A UK ISP has suspended the accounts of a number of customers it suspects have been involved in file-sharing activity.

Karoo, which is based in Hull and run by telecommunications supplier Kingston Communications, said it will act on any complaints from copyright owners that their content is being illegally shared. If it can confirm the illegal file-sharing activity, it will suspend the users account.

To ensure their service is restored, users that have been suspend must sign an agreement letter stating they will not participate in illegal downloading again.

Karroo described the move as "the responsible approach".

Nick Thompson, director of consumer and publishing services at Kingston Communications, the parent company of the ISP, told the BBC:"There are no benefits for us. In fact, when we cut off customers we're actually reacting against our own interests because we don't charge customers for that period when the service is suspended."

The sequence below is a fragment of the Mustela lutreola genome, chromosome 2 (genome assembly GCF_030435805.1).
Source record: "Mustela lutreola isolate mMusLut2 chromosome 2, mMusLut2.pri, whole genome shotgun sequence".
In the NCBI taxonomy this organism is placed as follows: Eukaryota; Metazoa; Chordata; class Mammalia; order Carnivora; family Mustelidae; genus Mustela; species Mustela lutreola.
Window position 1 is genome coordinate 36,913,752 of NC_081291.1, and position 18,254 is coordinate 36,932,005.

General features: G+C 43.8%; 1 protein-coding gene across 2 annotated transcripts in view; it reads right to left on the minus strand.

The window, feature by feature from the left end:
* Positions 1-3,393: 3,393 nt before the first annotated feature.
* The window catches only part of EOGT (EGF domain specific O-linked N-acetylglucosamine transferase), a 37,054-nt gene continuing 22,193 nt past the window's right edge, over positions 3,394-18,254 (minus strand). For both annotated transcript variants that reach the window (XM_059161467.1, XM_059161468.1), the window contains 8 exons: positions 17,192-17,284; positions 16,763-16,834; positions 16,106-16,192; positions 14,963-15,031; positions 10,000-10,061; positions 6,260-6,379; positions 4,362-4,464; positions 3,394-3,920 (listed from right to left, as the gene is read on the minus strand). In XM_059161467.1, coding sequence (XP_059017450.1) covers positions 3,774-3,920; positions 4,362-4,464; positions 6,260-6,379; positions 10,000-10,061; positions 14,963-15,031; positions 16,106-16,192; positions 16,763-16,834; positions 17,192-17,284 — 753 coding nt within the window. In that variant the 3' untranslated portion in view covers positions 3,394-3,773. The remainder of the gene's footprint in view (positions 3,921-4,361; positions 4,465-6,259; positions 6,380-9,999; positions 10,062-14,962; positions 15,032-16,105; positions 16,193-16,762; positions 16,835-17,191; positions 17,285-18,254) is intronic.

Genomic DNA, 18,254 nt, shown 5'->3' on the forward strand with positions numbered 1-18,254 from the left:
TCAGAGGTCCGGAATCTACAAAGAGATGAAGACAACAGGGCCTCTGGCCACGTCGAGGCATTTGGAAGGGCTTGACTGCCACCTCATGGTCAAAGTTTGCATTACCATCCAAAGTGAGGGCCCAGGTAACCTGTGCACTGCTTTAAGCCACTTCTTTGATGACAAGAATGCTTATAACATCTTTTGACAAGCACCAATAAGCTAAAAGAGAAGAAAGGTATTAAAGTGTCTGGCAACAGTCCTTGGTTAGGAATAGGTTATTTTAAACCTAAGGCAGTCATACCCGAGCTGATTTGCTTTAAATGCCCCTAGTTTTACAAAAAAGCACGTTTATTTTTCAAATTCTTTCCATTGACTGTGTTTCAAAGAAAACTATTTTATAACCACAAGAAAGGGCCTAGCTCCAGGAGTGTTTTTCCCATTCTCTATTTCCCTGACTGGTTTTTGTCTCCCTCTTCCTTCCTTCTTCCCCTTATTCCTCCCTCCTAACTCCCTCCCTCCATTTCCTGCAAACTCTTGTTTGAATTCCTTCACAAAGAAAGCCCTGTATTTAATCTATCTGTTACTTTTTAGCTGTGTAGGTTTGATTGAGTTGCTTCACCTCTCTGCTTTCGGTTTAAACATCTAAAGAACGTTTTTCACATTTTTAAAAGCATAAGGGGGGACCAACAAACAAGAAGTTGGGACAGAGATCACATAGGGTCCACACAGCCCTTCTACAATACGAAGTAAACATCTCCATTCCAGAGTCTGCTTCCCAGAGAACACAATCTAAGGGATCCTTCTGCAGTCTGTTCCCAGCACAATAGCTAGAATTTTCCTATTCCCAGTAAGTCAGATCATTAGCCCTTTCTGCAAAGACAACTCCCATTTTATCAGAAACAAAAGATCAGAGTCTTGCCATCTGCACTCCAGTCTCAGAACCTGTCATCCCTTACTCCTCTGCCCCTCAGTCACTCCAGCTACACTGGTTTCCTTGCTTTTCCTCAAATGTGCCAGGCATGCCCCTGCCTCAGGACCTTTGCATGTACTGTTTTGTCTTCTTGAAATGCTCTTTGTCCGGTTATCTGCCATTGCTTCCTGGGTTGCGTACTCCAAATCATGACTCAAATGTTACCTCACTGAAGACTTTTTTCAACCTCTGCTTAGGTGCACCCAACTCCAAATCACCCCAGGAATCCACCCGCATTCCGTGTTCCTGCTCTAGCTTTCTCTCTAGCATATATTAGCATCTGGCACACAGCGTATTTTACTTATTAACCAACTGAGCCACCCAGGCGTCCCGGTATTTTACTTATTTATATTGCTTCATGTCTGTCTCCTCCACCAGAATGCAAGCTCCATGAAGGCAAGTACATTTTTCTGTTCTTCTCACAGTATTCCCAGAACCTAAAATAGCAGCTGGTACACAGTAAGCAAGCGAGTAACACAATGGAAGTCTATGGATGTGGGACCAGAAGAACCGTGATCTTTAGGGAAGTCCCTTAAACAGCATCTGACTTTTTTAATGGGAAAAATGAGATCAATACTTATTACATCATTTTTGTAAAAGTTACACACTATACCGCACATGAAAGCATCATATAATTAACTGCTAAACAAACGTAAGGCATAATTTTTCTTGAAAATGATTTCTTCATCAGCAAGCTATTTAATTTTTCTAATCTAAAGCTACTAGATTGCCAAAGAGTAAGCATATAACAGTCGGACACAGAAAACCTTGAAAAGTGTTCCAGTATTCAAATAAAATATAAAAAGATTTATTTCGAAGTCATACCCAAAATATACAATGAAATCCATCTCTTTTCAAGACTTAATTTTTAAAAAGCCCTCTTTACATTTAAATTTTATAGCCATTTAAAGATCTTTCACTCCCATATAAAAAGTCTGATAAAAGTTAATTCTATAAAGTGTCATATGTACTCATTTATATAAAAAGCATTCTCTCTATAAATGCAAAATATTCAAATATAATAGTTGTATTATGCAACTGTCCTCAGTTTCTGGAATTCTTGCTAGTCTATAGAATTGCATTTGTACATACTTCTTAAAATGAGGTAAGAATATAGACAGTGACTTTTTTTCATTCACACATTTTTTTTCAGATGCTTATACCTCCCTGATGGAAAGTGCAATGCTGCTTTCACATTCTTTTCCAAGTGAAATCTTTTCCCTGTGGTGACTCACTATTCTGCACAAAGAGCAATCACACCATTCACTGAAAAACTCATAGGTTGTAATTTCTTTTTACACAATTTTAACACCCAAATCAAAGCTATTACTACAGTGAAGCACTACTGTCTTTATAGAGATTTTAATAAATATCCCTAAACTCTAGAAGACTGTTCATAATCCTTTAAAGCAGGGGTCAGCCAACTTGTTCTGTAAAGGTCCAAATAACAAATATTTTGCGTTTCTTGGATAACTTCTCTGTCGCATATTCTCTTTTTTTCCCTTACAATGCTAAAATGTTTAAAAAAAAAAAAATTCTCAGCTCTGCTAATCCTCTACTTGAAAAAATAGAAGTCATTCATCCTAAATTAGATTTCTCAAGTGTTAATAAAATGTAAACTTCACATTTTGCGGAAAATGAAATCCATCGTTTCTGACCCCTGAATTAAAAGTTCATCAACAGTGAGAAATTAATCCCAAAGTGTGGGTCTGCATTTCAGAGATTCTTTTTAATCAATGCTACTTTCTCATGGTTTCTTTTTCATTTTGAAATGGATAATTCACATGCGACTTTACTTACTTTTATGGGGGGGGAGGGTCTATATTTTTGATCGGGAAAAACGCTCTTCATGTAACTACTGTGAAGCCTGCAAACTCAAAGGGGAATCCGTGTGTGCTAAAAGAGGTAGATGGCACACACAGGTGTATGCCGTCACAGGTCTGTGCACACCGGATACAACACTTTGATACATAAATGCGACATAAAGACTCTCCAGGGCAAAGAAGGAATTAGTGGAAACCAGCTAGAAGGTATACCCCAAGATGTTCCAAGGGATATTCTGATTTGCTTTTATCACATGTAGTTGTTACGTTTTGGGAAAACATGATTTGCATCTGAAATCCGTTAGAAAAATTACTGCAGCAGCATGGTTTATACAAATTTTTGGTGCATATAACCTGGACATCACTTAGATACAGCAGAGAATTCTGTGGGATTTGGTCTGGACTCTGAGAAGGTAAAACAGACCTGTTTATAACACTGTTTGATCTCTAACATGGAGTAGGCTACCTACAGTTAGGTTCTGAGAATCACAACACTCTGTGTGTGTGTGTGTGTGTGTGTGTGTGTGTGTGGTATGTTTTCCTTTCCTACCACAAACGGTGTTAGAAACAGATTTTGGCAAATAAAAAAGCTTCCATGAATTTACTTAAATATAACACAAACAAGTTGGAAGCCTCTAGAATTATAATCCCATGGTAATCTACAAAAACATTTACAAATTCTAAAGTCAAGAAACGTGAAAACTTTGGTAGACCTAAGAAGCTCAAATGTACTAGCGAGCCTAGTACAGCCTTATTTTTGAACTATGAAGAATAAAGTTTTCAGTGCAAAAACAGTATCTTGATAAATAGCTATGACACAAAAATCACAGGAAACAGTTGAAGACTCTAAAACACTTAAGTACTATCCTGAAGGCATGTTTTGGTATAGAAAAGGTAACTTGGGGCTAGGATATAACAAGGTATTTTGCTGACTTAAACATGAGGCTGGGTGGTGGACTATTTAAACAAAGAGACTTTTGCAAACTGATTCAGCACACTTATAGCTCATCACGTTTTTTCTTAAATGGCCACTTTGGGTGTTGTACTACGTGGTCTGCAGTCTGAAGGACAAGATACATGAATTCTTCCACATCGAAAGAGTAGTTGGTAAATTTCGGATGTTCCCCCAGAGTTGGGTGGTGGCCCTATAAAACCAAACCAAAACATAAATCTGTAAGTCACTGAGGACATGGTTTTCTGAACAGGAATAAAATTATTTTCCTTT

Kingston Communications, which is the primary supplier of telecommunications and data services to the area, is the only UK ISP so far that has taken such drastic action to tackle internet piracy.

However, the ISP's scheme has been slammed by digital rights groups.

Jim Killock, executive director of The Open Rights Group said: "It's totally unfair to disconnect people without giving them any warning at all. In fact, disconnection is something that should only even possibly be considered as a result of court action".

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